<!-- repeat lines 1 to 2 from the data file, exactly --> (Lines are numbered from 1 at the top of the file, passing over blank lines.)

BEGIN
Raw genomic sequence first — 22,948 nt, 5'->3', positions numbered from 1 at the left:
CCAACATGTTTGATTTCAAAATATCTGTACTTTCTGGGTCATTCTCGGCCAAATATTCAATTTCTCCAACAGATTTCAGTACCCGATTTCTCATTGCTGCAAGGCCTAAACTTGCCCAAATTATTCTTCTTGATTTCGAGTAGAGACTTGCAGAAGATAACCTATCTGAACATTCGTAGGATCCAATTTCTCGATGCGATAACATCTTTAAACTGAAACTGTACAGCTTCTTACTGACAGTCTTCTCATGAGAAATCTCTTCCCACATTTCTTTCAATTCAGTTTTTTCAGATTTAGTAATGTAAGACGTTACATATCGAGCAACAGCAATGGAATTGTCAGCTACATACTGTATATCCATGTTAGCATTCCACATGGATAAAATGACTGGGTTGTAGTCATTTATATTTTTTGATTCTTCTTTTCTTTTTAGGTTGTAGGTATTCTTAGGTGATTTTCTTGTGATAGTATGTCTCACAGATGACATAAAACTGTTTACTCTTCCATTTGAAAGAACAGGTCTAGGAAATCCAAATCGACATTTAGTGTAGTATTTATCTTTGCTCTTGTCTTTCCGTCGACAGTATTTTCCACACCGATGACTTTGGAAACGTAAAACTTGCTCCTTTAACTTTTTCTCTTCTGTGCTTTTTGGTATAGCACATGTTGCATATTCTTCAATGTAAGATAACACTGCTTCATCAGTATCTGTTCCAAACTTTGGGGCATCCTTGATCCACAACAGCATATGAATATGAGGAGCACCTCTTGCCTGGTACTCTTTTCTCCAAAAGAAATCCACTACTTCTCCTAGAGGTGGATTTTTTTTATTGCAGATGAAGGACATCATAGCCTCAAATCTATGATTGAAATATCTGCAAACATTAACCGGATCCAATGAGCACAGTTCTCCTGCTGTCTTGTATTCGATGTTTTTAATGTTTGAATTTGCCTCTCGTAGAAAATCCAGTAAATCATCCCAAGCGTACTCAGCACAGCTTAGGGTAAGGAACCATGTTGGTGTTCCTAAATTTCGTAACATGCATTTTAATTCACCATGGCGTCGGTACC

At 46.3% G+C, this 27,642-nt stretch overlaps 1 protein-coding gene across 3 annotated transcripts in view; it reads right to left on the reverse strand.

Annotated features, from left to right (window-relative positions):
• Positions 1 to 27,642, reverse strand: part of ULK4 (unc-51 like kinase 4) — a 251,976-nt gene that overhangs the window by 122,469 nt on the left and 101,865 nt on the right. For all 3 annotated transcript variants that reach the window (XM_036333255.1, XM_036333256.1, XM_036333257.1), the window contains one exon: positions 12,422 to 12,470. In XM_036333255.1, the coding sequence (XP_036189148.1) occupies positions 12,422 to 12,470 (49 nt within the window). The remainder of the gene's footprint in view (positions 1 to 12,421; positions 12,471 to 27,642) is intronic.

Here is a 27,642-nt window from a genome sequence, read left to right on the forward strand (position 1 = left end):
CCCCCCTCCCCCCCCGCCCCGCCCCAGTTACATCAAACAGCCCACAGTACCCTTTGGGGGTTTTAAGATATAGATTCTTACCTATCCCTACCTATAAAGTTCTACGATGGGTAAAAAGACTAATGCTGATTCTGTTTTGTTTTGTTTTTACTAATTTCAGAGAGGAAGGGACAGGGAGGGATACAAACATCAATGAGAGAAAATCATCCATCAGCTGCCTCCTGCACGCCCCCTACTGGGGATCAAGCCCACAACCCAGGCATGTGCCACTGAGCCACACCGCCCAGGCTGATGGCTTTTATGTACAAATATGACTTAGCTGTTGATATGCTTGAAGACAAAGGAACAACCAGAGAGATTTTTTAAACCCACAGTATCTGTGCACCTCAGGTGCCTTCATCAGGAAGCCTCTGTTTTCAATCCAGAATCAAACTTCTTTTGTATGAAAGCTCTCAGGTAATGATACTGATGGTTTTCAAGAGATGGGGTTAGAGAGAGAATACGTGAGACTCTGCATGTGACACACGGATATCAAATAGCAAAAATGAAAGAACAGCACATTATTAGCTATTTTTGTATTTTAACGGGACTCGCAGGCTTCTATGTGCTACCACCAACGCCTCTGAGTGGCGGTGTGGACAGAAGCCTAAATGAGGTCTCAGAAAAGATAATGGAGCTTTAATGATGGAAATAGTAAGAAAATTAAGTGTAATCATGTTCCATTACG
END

Raw genomic sequence first — 22,948 nt, 5'->3', positions numbered from 1 at the left:
CCAACATGTTTGATTTCAAAATATCTGTACTTTCTGGGTCATTCTCGGCCAAATATTCAATTTCTCCAACAGATTTCAGTACCCGATTTCTCATTGCTGCAAGGCCTAAACTTGCCCAAATTATTCTTCTTGATTTCGAGTAGAGACTTGCAGAAGATAACCTATCTGAACATTCGTAGGATCCAATTTCTCGATGCGATAACATCTTTAAACTGAAACTGTACAGCTTCTTACTGACAGTCTTCTCATGAGAAATCTCTTCCCACATTTCTTTCAATTCAGTTTTTTCAGATTTAGTAATGTAAGACGTTACATATCGAGCAACAGCAATGGAATTGTCAGCTACATACTGTATATCCATGTTAGCATTCCACATGGATAAAATGACTGGGTTGTAGTCATTTATATTTTTTGATTCTTCTTTTCTTTTTAGGTTGTAGGTATTCTTAGGTGATTTTCTTGTGATAGTATGTCTCACAGATGACATAAAACTGTTTACTCTTCCATTTGAAAGAACAGGTCTAGGAAATCCAAATCGACATTTAGTGTAGTATTTATCTTTGCTCTTGTCTTTCCGTCGACAGTATTTTCCACACCGATGACTTTGGAAACGTAAAACTTGCTCCTTTAACTTTTTCTCTTCTGTGCTTTTTGGTATAGCACATGTTGCATATTCTTCAATGTAAGATAACACTGCTTCATCAGTATCTGTTCCAAACTTTGGGGCATCCTTGATCCACAACAGCATATGAATATGAGGAGCACCTCTTGCCTGGTACTCTTTTCTCCAAAAGAAATCCACTACTTCTCCTAGAGGTGGATTTTTTTTATTGCAGATGAAGGACATCATAGCCTCAAATCTATGATTGAAATATCTGCAAACATTAACCGGATCCAATGAGCACAGTTCTCCTGCTGTCTTGTATTCGATGTTTTTAATGTTTGAATTTGCCTCTCGTAGAAAATCCAGTAAATCATCCCAAGCGTACTCAGCACAGCTTAGGGTAAGGAACCATGTTGGTGTTCCTAAATTTCGTAACATGCATTTTAATTCACCATGGCGTCGGTACC